• Not to start shit, Eero, but historically, moderate approaches have only helped the privileged and maintained the status quo.
    "Strident radicalism" is the only answer that has ever done right by the subaltern, and it consistently historically has borne fruit for us. A lot of that fruit has just been swept under the rug and condemned by the propaganda of the imperialists who every day work to destroy our advances and continue our oppression. What they cannot destroy, they miseducate the masses on and smear the name of.
  • edited April 24
    Well I hope folks continue to add their experiences here. I don't promise it will fix anything but I'm glad we are talking. I certainly feel I have learned a lot from what has been shared.
  • I have sympathy for your perspective, but mine is not an idle whim either. The historical record is replete with examples of sheer tragedy wrought by failed revolution; we cannot only take the successes and coldly discard the failures with a blithe reference to the blood that waters the soil of revolution. A revolution risks failure from both outside and inside, as we well know; humans are not very good at organizing fairly even in good conditions, chaos and strife are a friend to opportunists who would use the revolution to their own advantage. Moderation also has its success stories, led by people just as committed to the cause of the oppressed, only more cunning and realistic in some ways.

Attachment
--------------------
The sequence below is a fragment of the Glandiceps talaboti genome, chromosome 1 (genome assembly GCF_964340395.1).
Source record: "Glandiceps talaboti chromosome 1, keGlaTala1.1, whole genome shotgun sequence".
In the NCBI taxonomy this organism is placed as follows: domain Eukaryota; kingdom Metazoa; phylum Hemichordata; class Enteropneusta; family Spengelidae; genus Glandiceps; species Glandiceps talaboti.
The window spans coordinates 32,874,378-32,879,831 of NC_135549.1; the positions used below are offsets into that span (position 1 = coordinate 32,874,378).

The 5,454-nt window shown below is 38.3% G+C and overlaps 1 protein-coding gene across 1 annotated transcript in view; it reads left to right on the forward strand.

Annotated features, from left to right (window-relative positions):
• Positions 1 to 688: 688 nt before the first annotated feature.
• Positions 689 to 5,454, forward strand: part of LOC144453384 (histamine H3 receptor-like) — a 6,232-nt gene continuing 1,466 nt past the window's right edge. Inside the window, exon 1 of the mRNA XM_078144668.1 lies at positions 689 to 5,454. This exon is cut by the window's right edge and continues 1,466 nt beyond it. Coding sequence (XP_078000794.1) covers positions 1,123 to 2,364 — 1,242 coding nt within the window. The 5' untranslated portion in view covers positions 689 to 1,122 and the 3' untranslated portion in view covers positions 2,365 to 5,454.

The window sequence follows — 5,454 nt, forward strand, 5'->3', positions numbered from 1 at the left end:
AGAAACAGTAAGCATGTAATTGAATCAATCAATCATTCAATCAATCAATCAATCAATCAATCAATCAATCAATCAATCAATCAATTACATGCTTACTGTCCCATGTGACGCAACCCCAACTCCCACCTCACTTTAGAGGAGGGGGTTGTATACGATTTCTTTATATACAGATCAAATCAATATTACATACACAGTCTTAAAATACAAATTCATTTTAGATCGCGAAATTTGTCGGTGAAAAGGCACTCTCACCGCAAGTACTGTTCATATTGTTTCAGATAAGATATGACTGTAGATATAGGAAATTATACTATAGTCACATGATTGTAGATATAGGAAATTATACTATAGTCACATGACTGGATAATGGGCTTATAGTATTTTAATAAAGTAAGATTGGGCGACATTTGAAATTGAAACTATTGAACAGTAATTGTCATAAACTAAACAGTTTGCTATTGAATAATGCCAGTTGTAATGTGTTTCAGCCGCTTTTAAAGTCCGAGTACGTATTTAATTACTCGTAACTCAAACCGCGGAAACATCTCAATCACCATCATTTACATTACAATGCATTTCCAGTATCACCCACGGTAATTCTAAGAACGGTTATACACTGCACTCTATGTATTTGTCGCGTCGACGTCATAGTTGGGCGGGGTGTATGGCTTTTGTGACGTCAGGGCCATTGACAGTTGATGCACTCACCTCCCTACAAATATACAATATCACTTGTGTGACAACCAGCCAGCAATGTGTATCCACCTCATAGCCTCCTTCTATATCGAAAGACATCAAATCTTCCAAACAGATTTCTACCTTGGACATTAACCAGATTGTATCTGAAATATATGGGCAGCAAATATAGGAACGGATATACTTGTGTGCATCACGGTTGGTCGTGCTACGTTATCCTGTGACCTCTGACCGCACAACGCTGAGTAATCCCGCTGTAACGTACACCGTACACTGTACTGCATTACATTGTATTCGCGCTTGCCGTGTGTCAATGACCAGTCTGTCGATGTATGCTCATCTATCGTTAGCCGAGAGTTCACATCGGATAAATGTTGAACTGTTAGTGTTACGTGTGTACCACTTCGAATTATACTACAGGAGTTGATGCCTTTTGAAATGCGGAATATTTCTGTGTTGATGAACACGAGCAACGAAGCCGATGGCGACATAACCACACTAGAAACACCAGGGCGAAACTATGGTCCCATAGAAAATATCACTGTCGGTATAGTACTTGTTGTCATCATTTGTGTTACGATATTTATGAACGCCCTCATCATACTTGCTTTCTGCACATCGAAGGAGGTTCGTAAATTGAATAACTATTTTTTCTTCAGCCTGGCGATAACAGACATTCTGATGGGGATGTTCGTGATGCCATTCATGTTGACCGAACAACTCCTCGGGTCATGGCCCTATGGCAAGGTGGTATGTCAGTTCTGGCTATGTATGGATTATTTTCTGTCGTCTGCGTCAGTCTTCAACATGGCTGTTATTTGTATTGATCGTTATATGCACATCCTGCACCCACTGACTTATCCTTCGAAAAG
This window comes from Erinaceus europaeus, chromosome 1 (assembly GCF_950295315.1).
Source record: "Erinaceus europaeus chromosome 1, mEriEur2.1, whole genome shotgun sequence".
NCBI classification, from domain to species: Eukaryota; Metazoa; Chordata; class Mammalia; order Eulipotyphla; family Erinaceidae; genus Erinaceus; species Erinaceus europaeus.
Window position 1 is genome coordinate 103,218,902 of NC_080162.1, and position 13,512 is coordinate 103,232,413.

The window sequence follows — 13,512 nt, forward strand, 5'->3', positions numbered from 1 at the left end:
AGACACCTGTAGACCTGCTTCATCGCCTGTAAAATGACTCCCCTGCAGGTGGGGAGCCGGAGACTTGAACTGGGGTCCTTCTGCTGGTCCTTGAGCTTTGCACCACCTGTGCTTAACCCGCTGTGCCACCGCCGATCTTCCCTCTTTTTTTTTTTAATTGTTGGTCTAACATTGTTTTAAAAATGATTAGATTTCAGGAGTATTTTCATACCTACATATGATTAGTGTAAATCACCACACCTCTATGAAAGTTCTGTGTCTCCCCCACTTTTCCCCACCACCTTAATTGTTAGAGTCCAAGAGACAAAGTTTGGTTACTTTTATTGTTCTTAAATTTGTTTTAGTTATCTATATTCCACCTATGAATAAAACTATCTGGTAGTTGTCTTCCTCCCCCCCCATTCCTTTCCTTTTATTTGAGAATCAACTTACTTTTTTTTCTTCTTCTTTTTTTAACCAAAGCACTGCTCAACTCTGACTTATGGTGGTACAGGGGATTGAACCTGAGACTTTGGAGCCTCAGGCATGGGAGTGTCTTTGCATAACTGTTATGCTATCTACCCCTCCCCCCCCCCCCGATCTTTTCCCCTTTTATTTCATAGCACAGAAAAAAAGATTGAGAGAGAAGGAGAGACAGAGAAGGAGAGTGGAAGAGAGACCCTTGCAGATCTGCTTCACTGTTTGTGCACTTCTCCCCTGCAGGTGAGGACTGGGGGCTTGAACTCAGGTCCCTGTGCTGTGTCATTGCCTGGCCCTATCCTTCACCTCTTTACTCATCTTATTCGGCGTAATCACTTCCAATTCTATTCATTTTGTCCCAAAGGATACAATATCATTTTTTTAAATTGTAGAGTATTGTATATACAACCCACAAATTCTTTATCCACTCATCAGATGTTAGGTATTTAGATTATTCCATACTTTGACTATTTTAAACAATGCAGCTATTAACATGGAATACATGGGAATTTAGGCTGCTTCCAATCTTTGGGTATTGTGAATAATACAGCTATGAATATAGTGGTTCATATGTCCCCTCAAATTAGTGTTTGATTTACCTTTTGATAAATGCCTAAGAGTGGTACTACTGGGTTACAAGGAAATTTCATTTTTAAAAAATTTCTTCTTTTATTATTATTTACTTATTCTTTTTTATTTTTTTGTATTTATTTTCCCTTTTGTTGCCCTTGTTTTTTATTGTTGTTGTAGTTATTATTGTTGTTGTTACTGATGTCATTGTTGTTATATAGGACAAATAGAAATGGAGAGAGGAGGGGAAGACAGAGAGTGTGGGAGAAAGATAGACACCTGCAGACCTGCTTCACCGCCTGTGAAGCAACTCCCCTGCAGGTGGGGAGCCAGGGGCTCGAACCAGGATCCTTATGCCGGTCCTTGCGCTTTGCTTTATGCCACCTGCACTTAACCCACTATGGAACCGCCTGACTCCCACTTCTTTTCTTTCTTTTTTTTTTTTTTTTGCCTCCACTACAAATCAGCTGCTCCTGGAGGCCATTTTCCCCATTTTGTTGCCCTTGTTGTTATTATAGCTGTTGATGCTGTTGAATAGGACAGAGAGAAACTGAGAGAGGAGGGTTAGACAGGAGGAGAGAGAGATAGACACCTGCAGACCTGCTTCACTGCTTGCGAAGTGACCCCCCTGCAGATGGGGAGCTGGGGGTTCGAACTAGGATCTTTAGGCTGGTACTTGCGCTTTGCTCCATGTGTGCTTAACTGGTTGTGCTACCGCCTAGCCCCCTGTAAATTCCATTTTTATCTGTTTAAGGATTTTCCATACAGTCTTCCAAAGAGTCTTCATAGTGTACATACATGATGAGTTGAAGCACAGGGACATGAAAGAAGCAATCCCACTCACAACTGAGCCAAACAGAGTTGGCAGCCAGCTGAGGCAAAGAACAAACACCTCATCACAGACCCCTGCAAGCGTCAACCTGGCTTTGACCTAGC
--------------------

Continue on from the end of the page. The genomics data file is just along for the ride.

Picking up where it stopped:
Let's not get into a general political chat, though - it's against the forum's rules and spirit. I am generally the first to encourage not taking the "no politics" idea too literally, because art is so very fundamentally political, but "moderates versus radicals" is no rpg topic any more, I'm sure everybody agrees.
  • Is this an insular community?

    Well, given that this thread is dominated by the small number of regular posters...yes?

    Did anyone else read the thread from 2011? Or this horrorshow from 2013? Have things changed that much?

    Has any thread criticizing how things work here ever led to real change?

    Does anyone wonder why most of the designers who founded this place have left?

    Or why there are so few women regulars here?